This French train station is located in a town renamed after the famed writer Marcel Proust's fictional name for the village.
The Haut-fond Prince Lighthouse sits in the St. Lawrence River at the mouth of the Saguenay River, south of Tadoussac Bay in Quebec, Canada. Built in 1964, the light replaces the Prince Shoal Lightship station that had been established in 1902.
Nicknamed The Spinning Top, the lighthouse warns passing vessels of the undersea hazard in the area and its tapered base helps it resist the 20-foot tides. Construction of the light tower was started in 1961 in response to the year-round opening of the seaway the year prior.
During the Christmas storm of 1966, it was pounded by high waves, fierce winds and snow for two days. Despite sustaining major damage, it was able to withstand conditions far worse than those for which it was designed, protecting the keepers inside.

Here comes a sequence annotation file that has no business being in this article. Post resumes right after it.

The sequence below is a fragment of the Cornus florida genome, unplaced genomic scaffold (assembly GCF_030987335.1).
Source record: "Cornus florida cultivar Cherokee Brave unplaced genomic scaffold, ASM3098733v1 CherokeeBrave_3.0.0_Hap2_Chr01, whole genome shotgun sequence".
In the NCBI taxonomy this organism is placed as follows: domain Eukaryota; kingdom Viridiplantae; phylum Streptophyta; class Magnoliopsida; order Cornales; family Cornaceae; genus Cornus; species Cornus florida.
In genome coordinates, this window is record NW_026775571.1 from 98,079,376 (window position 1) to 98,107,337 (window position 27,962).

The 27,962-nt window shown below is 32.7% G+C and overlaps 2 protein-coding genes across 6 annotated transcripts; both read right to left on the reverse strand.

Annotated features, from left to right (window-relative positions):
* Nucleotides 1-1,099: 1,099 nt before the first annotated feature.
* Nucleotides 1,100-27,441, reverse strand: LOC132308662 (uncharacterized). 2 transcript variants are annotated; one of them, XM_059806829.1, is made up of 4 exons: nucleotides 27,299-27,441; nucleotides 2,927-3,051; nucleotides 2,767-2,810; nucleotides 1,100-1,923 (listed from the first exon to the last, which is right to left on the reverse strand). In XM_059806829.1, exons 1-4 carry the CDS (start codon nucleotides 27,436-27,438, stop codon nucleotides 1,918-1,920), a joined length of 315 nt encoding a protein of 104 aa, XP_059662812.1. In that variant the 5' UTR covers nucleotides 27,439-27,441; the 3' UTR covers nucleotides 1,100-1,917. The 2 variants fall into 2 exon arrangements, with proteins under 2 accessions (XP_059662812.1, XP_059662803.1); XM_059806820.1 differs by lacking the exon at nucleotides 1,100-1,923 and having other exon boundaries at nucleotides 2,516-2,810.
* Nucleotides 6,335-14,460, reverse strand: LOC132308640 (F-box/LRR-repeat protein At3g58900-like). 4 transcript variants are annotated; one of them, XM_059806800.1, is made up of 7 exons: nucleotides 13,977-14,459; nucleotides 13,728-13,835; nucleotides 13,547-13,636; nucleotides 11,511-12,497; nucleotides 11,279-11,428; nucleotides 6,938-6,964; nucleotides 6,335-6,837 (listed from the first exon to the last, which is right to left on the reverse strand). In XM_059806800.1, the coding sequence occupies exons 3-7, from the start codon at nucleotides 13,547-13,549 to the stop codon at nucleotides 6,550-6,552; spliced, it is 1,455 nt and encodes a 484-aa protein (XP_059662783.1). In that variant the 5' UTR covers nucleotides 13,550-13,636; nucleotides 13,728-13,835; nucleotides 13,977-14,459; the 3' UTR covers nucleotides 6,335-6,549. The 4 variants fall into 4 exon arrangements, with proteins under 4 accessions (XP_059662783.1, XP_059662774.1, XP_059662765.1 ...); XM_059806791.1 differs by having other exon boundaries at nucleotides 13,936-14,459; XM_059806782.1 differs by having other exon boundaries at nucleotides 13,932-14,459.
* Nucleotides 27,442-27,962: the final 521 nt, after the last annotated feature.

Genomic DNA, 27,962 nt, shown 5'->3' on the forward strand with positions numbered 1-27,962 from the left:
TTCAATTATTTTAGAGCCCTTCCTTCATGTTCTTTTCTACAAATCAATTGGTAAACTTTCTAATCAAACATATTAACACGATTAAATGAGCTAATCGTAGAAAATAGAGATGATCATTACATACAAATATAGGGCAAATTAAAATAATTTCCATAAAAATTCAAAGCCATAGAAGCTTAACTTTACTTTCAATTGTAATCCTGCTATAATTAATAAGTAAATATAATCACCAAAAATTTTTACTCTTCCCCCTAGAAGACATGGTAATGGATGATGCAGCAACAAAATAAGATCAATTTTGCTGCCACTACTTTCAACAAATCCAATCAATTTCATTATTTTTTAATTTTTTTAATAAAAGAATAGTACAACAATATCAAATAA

Surrounded by water and anchored to the hazardous shoal below, the Light tower is an elegant engineering solution for a modern light tower. Its composition maximizes the visual impact of the waisted caisson structure – innovative for its time – in balance with the horizontal accommodation unit and vertical pillar light.
Based on a custom plan of the Department of Transport, the steel and reinforced concrete structure was constructed using proven marine technologies and standard industrial materials for the time. When initially lit in 1964, the tower’s 33,000,000 candlepower light was reportedly the strongest in North America.
The Haut-Fond Prince is one of a number of light towers in the vicinity that are visited by tour groups from both sides of the river, it remains operational to this day and is a ‘Recognized’ Federal Heritage Building due* to its historical associations as well as its architectural and environmental values.
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